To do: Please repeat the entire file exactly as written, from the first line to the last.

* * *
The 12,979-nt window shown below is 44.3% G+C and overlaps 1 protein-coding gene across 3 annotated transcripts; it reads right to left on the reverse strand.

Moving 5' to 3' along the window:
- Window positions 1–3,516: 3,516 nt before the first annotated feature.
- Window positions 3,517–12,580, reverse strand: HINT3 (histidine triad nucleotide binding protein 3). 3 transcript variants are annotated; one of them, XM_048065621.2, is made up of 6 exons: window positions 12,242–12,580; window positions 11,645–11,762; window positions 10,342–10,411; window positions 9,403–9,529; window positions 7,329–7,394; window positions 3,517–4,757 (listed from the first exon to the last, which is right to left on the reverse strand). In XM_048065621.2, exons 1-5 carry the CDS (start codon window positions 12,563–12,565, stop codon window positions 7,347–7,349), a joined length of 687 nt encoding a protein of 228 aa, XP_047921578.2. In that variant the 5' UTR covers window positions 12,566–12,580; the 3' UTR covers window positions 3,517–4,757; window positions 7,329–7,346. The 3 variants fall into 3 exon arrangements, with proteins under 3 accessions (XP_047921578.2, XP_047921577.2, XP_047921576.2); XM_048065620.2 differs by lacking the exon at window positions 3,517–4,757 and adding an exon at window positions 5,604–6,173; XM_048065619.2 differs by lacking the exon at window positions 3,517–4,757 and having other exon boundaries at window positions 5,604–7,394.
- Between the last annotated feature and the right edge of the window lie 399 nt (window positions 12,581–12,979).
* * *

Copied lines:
The 12,979-nt window shown below is 44.3% G+C and overlaps 1 protein-coding gene across 3 annotated transcripts; it reads right to left on the reverse strand.

Moving 5' to 3' along the window:
- Window positions 1–3,516: 3,516 nt before the first annotated feature.
- Window positions 3,517–12,580, reverse strand: HINT3 (histidine triad nucleotide binding protein 3). 3 transcript variants are annotated; one of them, XM_048065621.2, is made up of 6 exons: window positions 12,242–12,580; window positions 11,645–11,762; window positions 10,342–10,411; window positions 9,403–9,529; window positions 7,329–7,394; window positions 3,517–4,757 (listed from the first exon to the last, which is right to left on the reverse strand). In XM_048065621.2, exons 1-5 carry the CDS (start codon window positions 12,563–12,565, stop codon window positions 7,347–7,349), a joined length of 687 nt encoding a protein of 228 aa, XP_047921578.2. In that variant the 5' UTR covers window positions 12,566–12,580; the 3' UTR covers window positions 3,517–4,757; window positions 7,329–7,346. The 3 variants fall into 3 exon arrangements, with proteins under 3 accessions (XP_047921578.2, XP_047921577.2, XP_047921576.2); XM_048065620.2 differs by lacking the exon at window positions 3,517–4,757 and adding an exon at window positions 5,604–6,173; XM_048065619.2 differs by lacking the exon at window positions 3,517–4,757 and having other exon boundaries at window positions 5,604–7,394.
- Between the last annotated feature and the right edge of the window lie 399 nt (window positions 12,581–12,979).